Cycle I Physics

John Dewey High School

Mr. Klimetz

Hooke's Law Apparatus

2 helical springs

1-10 gram slotted mass

2-20 gram slotted masses

4-50 gram slotted masses

1-100 gram slotted mass

pencils with erasers

calculator

graph paper

Force = Elasticity Constant x Elongation

where force is expressed in Newtons, elongation is expressed in meters, and the elasticity constant is therefore expressed in Newtons/meter. The elasticity constant, which is a constant of proportionality relating the amount of applied force required to produce a specific elongation, is specific to a particular material or object. Weak (or easily stretchable) bodies possess a low elasticity constant whereas strong (or resistant) bodies possess a high elasticity constant.

1. Assemble the Hooke's Law Apparatus as instructed (see picture at right). Make sure that the wire pointer attached to the mass caddy is horizontal and set at the zero centimeter mark on the scale attached to the upright of the apparatus. (The scale is adjusted merely by sliding it either up or down the upright.) Also make sure that the caddy is freely suspended, and does not contact the apparatus in any way.

2. Add masses incrementally to the spring caddy such that the total amount of mass suspended is

20g, 30g, 40g, 50g, 70g, 90g, 100g, 130g, 160g, 190g, 220g, 250g

3. Observe each elongation produced by each mass increment by noting the position of the wire pointer with respect to the vertical metric scale. Record your elongation values to the level of precision permitted by the scale (0.1 cm). Enter all observations in the data table provided.

4. Convert all masses to kilograms, calculate their respective weights, and record.

5. Convert all elongations to meters and record.

6. Divide weight by elongation (in meters) and record. This is your elastic constant.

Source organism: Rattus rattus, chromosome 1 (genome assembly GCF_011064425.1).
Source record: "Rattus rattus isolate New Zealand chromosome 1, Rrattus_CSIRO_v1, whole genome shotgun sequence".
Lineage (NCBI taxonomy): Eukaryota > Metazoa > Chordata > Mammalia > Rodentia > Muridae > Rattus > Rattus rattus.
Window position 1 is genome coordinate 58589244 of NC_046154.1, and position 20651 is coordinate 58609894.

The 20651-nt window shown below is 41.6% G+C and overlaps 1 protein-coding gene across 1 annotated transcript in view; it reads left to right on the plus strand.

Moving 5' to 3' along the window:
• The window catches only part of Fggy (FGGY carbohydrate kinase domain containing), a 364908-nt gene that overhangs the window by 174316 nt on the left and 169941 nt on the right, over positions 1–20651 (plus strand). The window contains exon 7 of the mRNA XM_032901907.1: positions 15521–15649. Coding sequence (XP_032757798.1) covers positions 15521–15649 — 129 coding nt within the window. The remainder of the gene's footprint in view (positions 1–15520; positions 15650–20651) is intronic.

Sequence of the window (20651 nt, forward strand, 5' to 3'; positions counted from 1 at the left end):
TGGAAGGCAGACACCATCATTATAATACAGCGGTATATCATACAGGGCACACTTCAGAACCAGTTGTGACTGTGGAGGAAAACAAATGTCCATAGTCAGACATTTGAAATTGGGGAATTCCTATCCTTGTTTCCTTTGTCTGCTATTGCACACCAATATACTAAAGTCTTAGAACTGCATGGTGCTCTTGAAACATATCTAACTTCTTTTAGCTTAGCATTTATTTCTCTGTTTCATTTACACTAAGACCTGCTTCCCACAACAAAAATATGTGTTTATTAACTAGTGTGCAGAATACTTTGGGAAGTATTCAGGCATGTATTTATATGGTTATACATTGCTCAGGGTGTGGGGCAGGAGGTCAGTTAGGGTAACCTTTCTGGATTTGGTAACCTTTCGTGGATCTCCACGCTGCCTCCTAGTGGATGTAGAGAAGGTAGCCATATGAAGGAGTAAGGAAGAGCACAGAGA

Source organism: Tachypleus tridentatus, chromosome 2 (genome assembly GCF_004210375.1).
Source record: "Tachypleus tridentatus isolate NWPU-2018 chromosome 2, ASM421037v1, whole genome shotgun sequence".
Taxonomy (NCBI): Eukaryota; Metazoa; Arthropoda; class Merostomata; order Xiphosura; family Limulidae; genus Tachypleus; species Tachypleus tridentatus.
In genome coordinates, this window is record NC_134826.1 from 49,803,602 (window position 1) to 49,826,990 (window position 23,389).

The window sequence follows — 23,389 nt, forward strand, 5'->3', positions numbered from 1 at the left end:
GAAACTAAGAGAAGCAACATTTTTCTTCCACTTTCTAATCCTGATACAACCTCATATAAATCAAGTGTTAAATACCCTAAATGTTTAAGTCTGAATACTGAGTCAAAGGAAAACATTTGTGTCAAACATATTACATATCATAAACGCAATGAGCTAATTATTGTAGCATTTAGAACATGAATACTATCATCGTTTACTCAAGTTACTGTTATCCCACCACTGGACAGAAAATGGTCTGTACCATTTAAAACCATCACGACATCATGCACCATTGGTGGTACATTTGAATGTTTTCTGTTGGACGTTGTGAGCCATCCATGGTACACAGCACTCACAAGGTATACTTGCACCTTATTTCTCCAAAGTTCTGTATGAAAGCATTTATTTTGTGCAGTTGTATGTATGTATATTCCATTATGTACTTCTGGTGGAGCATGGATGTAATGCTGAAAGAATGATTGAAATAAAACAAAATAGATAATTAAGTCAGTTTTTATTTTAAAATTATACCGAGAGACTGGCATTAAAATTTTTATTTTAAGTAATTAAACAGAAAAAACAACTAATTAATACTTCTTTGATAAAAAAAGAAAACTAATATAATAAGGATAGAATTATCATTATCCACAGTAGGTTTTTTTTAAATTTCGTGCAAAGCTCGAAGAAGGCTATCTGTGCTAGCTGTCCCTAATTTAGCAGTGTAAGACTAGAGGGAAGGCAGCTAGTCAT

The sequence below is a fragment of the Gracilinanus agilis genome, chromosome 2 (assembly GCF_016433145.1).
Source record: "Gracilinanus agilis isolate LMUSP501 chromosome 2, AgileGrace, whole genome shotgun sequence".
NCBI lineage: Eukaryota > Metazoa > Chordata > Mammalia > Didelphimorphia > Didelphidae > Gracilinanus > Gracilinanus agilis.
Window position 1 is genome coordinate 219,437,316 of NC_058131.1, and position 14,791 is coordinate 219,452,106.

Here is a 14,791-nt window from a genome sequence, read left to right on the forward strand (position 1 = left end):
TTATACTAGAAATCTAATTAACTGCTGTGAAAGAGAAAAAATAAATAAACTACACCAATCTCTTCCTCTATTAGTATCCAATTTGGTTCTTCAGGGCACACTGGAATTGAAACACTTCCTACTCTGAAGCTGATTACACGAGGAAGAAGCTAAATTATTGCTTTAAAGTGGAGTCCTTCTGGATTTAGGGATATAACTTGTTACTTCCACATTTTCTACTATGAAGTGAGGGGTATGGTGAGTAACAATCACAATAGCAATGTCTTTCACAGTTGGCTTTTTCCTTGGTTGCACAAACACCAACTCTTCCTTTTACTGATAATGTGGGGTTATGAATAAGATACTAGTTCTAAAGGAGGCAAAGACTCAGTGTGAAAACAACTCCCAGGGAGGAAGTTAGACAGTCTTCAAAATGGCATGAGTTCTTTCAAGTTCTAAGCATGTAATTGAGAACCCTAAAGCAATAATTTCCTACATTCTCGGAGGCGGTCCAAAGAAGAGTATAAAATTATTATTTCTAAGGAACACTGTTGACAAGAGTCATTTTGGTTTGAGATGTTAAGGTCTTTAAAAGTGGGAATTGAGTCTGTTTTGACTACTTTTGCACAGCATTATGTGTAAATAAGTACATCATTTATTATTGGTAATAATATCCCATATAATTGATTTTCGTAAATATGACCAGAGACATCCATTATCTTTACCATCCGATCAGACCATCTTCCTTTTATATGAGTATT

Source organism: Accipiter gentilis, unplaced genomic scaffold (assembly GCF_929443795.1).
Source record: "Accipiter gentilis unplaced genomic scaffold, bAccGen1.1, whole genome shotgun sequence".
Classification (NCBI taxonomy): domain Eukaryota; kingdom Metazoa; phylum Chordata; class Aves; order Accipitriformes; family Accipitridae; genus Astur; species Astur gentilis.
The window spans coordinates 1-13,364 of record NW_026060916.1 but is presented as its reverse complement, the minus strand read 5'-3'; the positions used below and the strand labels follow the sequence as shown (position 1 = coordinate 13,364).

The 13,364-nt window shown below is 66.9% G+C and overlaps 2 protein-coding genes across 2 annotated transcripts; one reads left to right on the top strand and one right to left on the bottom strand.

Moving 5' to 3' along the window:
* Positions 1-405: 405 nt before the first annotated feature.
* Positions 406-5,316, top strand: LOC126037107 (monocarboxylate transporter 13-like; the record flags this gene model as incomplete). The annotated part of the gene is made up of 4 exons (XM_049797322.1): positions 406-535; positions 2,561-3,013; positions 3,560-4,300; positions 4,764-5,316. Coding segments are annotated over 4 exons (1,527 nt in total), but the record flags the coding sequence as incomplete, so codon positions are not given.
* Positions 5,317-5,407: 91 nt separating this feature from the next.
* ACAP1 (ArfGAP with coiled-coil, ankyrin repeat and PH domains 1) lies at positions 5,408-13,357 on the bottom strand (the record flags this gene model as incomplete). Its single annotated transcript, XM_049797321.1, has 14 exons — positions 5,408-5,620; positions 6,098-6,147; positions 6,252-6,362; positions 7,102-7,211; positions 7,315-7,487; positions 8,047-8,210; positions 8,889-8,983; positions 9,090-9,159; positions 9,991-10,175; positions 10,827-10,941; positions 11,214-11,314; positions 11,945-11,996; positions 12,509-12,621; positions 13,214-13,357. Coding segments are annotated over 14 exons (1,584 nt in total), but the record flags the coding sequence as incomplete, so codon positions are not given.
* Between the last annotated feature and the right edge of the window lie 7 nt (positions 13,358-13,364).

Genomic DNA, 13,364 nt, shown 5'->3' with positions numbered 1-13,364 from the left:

Create a Force versus Elongation graph of your measurements in which force values are placed along the ordinate (y-axis) and elongation values are placed along the abscissa (x-axis). After all twelve data points for each spring have been plotted, sketch-in a "best-fit" line which averages (or normalizes) the points to a single linear function. Then determine the slope of your best fit lines. The slope of each line is equal to the average elasticity constant for each respective spring. Check this value by calculating the average of the elasticity constants determined numerically and listed in the data table.

1. How do the spring constants you have determined relate to the behavior of the springs? Does the physical "feel" of the springs when stretched between your fingers support your determinations? How do the spring constants determined mathematically compare to those derived by graphical means?

2. Drawing best-fit lines such as the ones we have just produced is a form of data interpolation (or estimating). Write an equation that expresses the relationship between applied force and elongation for each of your best-fit lines.

3. Extrapolation is the process whereby we extend an established numerical relationship between two variables beyond the limits of our observed and recorded data. Explain why extrapolation would not be useful (and wise) in this particular situation.

5. The cables of a suspension bridge as well as the elements of many man-made structures are designed to behave elastically. Briefly explain why it is absolutely necessary that such elements function elastically.

4. Briefly explain the meaning and significance of the elastic limit and why it should be avoided.

6. Hooke's Law is a direct relationship. Briefly explain what this means and how your data illustrate this.